Shaped by local demand for skilled, workforce-ready employees, the CTE school will provide hands-on training in a variety of fields, including mechanics, construction, hospitality, food service and public safety. Enrolled students will also have the option of taking CFCC courses in their chosen career path while still in high school.

I'm tempted to use the word "Drones" when describing what Republicans are trying to produce with this detour from educational growth, but at least drones can fly. And while I do see the benefit of high schoolers at least contemplating what their career paths might be, the difference in maturity and outlook between a sophomore and a senior is such a huge transition, giving the former the ability to "lock" him- or her-self into a particular vocation seems less about freedom and more about taking advantage of the confusion of youth. If Republicans hadn't swept away registering 17 year-olds to vote, I might be less suspicious. But taken in context, their motives are highly suspect.

Thursday News: Ready for Roy edition

ROY COOPER SLAMS PAT MCCRORY'S 'CAROLINA COMEBACK' (Charlotte Observer) -- Laying out his own jobs plan Wednesday, Democratic gubernatorial candidate Roy Cooper blasted Republican Gov. Pat McCrory’s “Carolina Comeback” as well as his support for House Bill 2. At a news conference at Central Piedmont Community College, Cooper argued that while the economy has improved across the country, most North Carolinians haven’t seen the benefits. “The truth is his ‘Carolina Comeback’ has benefited those at the top and done little for working families,” Cooper said. “… Simply because there are more jobs doesn’t mean that they’re better-paying jobs and people are making more money. That has to be our measure of success.”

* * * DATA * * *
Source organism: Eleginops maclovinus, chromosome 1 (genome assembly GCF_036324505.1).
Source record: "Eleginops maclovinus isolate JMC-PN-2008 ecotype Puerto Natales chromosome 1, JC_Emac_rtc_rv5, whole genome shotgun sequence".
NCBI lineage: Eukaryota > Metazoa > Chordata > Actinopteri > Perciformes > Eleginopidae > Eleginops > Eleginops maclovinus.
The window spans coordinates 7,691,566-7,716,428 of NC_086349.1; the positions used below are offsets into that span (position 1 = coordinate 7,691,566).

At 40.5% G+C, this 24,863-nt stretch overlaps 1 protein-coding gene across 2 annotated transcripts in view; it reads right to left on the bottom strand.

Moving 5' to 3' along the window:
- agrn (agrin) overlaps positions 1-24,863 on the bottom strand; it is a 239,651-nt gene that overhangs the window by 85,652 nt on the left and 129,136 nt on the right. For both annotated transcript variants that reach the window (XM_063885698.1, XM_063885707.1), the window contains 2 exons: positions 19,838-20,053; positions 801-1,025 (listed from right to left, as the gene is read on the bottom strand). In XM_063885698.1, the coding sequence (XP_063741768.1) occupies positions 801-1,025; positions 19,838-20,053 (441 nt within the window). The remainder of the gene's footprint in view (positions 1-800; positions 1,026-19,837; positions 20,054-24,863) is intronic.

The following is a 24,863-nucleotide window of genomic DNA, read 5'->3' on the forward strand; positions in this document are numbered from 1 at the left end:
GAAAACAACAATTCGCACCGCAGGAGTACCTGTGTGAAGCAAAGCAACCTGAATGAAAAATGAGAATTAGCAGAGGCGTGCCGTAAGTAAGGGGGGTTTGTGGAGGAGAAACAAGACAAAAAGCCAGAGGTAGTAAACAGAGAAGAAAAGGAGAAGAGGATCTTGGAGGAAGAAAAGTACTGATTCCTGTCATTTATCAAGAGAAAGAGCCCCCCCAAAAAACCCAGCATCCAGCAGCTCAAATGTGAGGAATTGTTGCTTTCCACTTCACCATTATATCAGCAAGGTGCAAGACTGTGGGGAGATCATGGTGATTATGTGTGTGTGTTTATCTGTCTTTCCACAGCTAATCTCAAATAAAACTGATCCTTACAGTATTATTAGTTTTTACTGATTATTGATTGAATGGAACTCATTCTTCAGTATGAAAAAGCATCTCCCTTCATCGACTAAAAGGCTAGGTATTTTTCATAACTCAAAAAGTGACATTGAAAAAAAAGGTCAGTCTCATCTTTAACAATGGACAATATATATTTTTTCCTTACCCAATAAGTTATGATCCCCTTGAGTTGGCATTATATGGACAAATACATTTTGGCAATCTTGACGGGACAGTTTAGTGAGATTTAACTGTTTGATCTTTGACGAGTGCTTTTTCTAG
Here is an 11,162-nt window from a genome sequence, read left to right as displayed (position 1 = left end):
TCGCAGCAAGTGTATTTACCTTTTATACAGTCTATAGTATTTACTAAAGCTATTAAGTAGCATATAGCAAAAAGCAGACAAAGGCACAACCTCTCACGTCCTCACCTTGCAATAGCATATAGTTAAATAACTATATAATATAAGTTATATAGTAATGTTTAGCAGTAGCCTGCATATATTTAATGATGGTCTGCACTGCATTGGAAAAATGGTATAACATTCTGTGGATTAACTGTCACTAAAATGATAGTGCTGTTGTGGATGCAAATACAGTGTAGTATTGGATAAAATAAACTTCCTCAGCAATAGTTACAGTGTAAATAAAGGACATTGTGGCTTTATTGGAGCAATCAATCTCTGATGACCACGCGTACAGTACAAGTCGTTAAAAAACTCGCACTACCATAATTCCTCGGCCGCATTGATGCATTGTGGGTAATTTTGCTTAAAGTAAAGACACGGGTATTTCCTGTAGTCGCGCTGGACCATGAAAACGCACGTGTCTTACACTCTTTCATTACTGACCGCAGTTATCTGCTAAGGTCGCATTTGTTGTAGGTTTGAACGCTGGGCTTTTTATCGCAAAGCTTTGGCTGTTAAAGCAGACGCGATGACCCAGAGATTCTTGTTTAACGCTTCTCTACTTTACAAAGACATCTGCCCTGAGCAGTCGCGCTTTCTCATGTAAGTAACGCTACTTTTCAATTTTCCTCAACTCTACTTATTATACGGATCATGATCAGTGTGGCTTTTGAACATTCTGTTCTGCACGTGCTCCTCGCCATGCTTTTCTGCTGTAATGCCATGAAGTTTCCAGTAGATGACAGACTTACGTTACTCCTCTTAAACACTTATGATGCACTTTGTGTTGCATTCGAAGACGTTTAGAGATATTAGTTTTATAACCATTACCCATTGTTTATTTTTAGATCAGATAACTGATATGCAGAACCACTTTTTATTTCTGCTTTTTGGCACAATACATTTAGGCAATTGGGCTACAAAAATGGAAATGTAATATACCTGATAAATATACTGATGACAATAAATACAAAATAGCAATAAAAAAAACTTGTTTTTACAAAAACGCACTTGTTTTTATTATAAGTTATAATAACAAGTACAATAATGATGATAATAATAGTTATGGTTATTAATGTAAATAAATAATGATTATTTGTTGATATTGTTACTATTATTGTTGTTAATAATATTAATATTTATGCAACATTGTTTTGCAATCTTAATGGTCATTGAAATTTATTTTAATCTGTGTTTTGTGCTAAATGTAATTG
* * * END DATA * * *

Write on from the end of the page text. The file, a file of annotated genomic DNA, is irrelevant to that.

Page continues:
Coal Ash Wednesday: Federal court looking at CWA violations


The process known as "capping in place" is on trial:

In the first federal Clean Water Act trial focusing on coal ash leaks, Judge James Gibney Jr. heard four days of arguments against Dominion Virginia Power, last month, about the risks ash pits in Virginia currently pose to ground and surface waters, such as the Elizabeth River. On June 24, he said he would rule after reviewing briefs from both sides.